Akeelah and the Bee, DVD (2006) Available for Less than $10.00 or probably through a rental program.
For a bit of a change I thought I would provide a movie review. Especially since occasionally I find something that uses the art form to resolve an issue and leaves you feeling that you have somehow grown in the process. Such a movie is this beautifully directed film we picked up by pure happenstance.
I must confess that spelling bees never really inspired me with great thoughts or drew my attention in any particular way. I knew these were intense contests and that those that participated had to work really hard to excel; a rather limp interpretation of a fascinating pursuit.
Akeelah, played by Keke Palmer, is an 11-year-old black girl from South LA attending a school that could probably be described as a “drop-out-factory.” Having lost her father to a drive-by shooting, Akeelah strives to do what she believes he would want her to do: memorize words. Together they had spent hours working on scrabble and she developed the talent in a tribute to him. She does not, however really want to share her ability with anyone else.
Since Akeelah easily aces all of her spelling tests in a class where the students are lucky to even pass, her teacher encourages her to sign up for the school spelling bee. The principal is working on a last ditch effort to draw attention to the school and secure funding for better programs. Although Akeelah is afraid she will lose all of her friends, she finally agrees to try, and easily wins. In the audience that day is the principal’s college friend. After her win, he targets Akeelah with a list of difficult words in rapid fire order to test her ability. She misses only one.
Without giving away too many spoilers, I do want to point out a few ideas developed within the movie. One is the power of the word. The director uses a number of real spelling bee competitors and real competition words to give the movie its realistic tone. He also takes the audience through the process of conquering the word.
While putting her through her training, Dr. Joshua Larabee (the principal’s friend played by Laurence Fishburne) illustrates just what it takes to be a champion speller. It is not just memorizing thousands and thousands of words. It is understanding roots, linguistics and the history of words. Is the word of Latin or Greek origin (which will provide a clue to the spelling), is it used in science, in music, in law? Was its history formed in French or a language not related to the Romantic language family? Does it have homonyms or synonyms? And read, always read, classics, literature, science, biology, whatever one can get your hands on because reading puts that word in context, it gives it life.
The second point really begins during a scene where Akeelah and Dr. Larabee are still trying to measure each other up. Dr. Larabee asks her to recite a piece of poetry from his wall:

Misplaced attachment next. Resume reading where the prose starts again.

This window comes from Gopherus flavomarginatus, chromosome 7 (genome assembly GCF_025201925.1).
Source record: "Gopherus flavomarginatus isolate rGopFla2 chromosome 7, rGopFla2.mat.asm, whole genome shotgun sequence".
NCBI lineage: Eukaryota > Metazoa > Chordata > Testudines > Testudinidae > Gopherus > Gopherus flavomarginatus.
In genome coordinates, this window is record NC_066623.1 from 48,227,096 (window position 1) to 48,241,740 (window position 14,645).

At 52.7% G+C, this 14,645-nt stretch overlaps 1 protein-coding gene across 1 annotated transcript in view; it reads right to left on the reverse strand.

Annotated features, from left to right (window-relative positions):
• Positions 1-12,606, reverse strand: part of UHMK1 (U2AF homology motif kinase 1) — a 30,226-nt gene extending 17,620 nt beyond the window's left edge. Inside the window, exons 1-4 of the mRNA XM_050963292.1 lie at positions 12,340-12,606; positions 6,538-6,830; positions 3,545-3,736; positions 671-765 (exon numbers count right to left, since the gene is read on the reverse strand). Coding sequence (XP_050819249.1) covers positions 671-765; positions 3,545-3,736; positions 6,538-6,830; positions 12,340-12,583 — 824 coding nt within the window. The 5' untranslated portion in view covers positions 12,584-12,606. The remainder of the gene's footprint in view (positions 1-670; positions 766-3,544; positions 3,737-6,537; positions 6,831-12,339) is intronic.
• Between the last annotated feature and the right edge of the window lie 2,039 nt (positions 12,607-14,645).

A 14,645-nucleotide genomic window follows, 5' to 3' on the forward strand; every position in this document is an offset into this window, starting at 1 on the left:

Our Greatest Fear —Marianne Williamson
Our deepest fear is not that we are inadequate.
Our deepest fear is that we are powerful beyond measure.
It is our light not our darkness that most frightens us.
We ask ourselves, who am I to be brilliant, gorgeous,
talented and fabulous?
Actually, who are you not to be?
You are a child of God.
Your playing small does not serve the world.
There’s nothing enlightened about shrinking so that other
people won’t feel insecure around you.
We were born to make manifest the glory of
God that is within us.
It’s not just in some of us; it’s in everyone.
And as we let our own light shine,
we unconsciously give other people
permission to do the same.
As we are liberated from our own fear,
Our presence automatically liberates others.
Throughout the tale, Akeelah learns compassion; at one point willing to give up the top prize to help a competitor. She learns the cost of pursuing a dream, suffering greatly when her mother discovers she has been lying about her school activities. She learns that there are, indeed, many people who will come to your support when you step out and become who you are. Yes, life does not always treat the brave well. It is still important to learn that as you walk this earth you should strive to become all that you can be, and to encourage others to do the same. Such a task can be accomplished without trampling our fellows.
I wrote a poem many years ago on the eve of the first “Gulf War.” Among the lines was this: “When did we forget, that man cannot another man set free?” Each individual must make their own choices and when we do we should strive to do our best, to reach our goals with honor, and to show others that it can be done.
This movie has become one of my favorites because it gave a sense of what sparks the human spirit and it defined what an incredible tool the word can be.